We have seen it at the tea demonstrations and ceremonies where hot water is added then disposed. Is this ceremonial or has a purpose?
Reasons for tea rinsing:
There are valid reasons that loose tea leaves should be rinsed and the Chinese have been practicing this for a long time. The reasons are:
- All loose leaf teas are hand handled at some stage. 100% handmade teas are still considered to be the best in China now. Tea rinsing with hot water eliminates, or at least significantly reduces the potential contamination from hand handling and storage after their production.
- For aged teas such as Pu-erh tea, we recommend to rinse the tea leaves with hot water for at least a couple of time before brewing. These teas have been conventionally and intentionally stored in a store room for a long time, with the notion the more aged they are the better the quality as a result of their post fermentation nature. The potential for dust contamination increases with time.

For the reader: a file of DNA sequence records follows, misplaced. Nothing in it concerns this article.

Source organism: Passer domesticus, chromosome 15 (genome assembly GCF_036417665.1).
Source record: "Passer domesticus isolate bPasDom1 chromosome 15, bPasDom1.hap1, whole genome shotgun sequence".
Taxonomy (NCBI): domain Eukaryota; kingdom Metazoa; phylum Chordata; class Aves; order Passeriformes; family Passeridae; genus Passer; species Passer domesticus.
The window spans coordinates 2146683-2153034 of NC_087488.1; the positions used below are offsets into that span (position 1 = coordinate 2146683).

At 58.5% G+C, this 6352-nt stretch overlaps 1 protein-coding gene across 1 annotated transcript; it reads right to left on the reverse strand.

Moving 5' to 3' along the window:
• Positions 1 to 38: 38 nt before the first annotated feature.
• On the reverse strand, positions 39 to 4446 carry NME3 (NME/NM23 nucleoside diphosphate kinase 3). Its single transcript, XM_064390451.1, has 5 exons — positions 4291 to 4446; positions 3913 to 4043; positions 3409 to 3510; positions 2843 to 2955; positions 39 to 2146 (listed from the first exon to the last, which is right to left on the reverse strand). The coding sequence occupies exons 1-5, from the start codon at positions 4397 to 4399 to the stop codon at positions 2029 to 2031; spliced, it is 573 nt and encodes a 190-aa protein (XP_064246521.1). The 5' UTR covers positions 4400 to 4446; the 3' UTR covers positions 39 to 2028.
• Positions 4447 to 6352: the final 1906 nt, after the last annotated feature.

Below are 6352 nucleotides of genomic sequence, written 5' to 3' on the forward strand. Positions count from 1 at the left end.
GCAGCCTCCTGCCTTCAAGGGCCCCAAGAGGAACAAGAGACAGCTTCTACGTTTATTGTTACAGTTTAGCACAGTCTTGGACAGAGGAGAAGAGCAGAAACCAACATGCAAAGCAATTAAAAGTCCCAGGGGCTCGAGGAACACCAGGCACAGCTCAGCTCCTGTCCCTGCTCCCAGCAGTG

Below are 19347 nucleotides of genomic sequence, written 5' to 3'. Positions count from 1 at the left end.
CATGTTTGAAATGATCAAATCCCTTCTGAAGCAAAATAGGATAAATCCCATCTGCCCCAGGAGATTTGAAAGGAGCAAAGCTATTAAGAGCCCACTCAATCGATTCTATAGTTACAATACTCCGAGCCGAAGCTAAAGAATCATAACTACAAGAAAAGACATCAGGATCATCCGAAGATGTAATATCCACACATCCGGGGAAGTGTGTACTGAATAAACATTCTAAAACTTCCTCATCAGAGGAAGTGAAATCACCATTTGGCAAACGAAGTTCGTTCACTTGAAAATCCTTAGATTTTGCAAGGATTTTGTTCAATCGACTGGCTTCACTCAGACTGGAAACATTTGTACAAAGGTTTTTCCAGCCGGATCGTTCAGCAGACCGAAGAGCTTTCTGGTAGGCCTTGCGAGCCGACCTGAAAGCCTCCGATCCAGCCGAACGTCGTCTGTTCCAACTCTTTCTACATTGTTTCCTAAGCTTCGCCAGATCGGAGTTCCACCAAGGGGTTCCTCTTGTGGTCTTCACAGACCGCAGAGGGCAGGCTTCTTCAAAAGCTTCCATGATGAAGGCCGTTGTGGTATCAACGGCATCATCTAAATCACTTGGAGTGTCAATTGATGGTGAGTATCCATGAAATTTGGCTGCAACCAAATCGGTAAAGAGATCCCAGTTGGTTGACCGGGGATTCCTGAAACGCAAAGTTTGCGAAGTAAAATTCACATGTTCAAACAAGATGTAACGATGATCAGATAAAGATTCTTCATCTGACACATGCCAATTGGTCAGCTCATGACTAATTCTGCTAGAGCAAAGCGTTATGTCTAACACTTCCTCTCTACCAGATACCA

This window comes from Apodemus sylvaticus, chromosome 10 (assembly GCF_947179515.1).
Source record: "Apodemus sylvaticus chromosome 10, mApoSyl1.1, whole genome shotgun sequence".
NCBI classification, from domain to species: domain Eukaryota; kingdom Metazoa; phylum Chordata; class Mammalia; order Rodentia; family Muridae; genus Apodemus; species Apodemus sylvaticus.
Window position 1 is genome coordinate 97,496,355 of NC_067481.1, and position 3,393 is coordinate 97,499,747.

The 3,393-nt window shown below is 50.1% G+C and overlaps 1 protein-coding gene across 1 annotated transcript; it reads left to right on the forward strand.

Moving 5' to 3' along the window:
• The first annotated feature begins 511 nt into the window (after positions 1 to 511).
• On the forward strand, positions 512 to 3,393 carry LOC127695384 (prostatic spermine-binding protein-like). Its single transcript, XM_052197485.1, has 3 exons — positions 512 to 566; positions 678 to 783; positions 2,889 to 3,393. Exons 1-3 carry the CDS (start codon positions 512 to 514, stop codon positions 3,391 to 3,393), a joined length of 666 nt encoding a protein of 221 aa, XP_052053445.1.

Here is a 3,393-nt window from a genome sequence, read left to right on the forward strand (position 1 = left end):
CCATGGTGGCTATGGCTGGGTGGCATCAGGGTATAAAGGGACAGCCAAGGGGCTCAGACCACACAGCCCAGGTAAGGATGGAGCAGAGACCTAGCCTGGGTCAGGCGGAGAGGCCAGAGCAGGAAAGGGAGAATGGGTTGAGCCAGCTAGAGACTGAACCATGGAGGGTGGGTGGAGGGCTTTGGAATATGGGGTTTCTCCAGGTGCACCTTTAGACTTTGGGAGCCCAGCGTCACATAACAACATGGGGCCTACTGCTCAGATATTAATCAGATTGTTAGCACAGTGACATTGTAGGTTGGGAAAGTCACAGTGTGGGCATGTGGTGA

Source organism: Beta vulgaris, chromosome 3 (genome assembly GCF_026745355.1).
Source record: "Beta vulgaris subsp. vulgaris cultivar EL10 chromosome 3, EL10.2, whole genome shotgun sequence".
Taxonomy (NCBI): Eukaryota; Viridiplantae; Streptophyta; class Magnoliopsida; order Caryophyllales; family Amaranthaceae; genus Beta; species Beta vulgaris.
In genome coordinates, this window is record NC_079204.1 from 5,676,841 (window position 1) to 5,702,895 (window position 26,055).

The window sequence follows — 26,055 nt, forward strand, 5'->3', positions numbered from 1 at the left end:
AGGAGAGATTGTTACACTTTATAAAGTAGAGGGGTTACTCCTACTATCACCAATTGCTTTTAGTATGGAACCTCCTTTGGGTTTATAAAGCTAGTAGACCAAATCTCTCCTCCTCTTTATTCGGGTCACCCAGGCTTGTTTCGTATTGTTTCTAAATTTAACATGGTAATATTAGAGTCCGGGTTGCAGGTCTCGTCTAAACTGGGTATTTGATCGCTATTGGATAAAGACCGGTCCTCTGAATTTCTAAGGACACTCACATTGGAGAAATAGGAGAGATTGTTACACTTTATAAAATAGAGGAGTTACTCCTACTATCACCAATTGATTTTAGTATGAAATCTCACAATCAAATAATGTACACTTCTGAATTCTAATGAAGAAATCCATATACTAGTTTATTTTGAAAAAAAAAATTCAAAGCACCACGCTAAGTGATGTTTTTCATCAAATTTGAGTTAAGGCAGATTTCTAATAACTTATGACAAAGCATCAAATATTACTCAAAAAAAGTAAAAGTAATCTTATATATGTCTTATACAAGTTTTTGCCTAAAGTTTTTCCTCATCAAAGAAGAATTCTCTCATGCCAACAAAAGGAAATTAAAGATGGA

- The peak of a tea flavour lay at the second or third infusion for teas made of young leaves (eg green tea or white tea); 2ed-4th infusions for teas made of mature leaves such as Oolong teas and 3rd-6th for aged teas such as pu-erh tea. The rinsing water is almost flavourless if done as recommended – infuse for about 10 seconds only.
How to rinse tea:
Simply add hot water to the tea vessel where the tea is to be brewed, leave it for about 10 seconds and dispose the water. You can then add hot water to start the tea brewing process.